Case-in-Point Analysis - Species Richness in Lake Victoria

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Case-In-Point Analysis - � PAGE �5�


Jamila Lewis

University of Phoenix

SCI362 - Environmental Ethics

Facilitator: Steven Goldsmith

August 16, 2010


Lake Victoria, the world's second-largest freshwater lake in East Africa has an abnormal variety of species of cichlid fishes. The ecological health of Lake Victoria, previously the home of about 400 species of cichlids, has been severely affected as a result of "a rapidly growing population, clearance of natural vegetation along the shores, a booming fish-export industry, the disappearance of several fish species native to the lake, prolific growth of algae, and dumping of untreated effluent by several industries" (Chege, 2010, para. 1). Much of this damage is widespread and irreparable.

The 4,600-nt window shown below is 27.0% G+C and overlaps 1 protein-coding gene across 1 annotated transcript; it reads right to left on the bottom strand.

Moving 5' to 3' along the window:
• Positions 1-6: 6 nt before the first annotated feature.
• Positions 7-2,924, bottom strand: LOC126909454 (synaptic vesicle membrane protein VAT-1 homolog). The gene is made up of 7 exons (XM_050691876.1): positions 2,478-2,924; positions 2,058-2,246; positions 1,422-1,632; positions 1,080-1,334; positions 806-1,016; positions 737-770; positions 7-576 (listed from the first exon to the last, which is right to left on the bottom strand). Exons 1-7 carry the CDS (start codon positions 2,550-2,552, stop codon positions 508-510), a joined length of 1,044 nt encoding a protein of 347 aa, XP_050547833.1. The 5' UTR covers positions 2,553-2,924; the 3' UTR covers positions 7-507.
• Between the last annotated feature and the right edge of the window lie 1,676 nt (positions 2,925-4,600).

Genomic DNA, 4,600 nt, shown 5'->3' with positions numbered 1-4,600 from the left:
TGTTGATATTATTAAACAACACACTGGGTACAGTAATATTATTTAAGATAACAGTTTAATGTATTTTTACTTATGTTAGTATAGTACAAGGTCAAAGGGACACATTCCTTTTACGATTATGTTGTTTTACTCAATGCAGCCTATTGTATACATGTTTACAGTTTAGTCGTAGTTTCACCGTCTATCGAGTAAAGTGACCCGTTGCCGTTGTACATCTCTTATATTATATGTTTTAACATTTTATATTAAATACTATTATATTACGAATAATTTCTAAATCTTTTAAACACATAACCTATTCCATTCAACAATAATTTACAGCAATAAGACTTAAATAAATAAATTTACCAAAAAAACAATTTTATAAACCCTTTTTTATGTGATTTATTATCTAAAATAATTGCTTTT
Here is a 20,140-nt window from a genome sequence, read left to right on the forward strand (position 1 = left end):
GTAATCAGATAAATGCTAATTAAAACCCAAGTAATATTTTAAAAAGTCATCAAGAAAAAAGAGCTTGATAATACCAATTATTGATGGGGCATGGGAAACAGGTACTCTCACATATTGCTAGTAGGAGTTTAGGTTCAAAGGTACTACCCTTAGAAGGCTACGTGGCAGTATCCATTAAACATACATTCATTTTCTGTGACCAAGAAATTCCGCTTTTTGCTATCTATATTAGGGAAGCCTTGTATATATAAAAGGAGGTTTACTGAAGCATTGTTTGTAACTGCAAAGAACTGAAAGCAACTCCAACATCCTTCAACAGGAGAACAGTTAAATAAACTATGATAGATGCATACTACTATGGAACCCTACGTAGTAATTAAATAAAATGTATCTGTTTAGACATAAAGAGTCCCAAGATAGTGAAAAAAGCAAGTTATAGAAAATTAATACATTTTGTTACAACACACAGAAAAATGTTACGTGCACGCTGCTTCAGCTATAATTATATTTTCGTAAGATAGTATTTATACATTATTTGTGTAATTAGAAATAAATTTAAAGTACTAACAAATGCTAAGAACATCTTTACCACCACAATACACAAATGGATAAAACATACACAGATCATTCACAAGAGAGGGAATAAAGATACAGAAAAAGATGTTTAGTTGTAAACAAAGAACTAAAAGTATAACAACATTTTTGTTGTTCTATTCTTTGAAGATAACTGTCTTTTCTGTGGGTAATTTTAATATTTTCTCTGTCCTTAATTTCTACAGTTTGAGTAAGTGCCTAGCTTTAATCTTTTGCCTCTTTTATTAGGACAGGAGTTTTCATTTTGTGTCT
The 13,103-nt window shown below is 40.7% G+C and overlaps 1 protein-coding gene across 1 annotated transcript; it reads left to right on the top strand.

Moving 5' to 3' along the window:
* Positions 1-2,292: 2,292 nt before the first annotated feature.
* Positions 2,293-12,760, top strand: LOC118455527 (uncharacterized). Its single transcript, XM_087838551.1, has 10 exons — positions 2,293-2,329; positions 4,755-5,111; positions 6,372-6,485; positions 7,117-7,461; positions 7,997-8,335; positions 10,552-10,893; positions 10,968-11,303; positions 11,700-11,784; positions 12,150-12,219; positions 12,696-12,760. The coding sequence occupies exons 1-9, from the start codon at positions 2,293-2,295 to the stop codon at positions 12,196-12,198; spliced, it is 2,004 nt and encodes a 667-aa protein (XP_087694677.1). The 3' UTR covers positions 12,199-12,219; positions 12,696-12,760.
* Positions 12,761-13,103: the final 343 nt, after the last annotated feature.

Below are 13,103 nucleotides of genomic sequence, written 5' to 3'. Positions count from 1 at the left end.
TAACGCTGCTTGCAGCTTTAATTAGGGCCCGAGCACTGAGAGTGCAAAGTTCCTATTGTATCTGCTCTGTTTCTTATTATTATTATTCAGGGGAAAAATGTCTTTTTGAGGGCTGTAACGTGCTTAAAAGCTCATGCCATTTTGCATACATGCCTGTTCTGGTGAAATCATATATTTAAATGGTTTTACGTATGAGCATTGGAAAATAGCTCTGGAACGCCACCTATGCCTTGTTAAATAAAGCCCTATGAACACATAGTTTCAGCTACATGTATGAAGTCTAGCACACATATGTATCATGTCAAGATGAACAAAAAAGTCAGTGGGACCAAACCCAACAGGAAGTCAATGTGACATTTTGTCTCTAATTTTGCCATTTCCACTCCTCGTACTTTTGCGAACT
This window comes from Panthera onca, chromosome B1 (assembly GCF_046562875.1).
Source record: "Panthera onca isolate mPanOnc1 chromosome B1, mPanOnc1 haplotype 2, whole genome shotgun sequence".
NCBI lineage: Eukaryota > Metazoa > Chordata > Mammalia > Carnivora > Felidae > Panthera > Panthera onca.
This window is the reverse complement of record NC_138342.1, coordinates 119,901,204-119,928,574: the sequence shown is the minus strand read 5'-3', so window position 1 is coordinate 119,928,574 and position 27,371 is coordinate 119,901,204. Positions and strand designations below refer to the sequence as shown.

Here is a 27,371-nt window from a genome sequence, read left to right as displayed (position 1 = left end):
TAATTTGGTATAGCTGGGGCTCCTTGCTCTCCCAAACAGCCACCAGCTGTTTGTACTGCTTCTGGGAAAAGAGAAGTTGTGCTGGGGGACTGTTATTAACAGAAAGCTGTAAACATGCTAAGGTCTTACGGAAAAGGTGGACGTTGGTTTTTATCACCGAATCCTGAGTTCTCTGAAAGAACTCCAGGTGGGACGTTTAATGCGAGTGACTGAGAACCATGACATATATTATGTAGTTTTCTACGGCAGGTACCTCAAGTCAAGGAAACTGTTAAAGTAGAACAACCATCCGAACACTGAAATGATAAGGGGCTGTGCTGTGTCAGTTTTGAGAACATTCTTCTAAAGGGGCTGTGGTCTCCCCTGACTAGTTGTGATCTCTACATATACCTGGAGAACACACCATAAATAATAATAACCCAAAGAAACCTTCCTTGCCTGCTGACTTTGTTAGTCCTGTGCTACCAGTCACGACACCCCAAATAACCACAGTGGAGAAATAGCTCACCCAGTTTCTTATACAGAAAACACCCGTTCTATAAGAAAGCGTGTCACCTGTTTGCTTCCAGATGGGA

The different types of cichlids had surprisingly different eating habits. "Some grazed on algae; some consumed dead organic material at the bottom of the lake; and others ate insects, shrimp, or other cichlid species" (Raven, Berg, & Hassenzahl, 2010, p.

83). Today more than half of these cichlids and other native fish of Lake Victoria are now extinct. Because of the extinction of these algae-eating fish, the algal has grown out of control. When an increased population of algae dies, their decomposition uses up the dissolved oxygen in the lake. With too little dissolved oxygen at the bottom of the lake, any fish swimming into the oxygen-free zone will die from suffocation.

"A major contributor to the destruction of Lake Victoria's ecological balance was the deliberate introduction of the Nile perch, a large and voracious predator, into the lake" (Raven, Berg, & Hassenzahl, 2010, p. 83). Supporters of introducing the Nile perch believed that once the fish was successfully established, it would bring the local economy back to...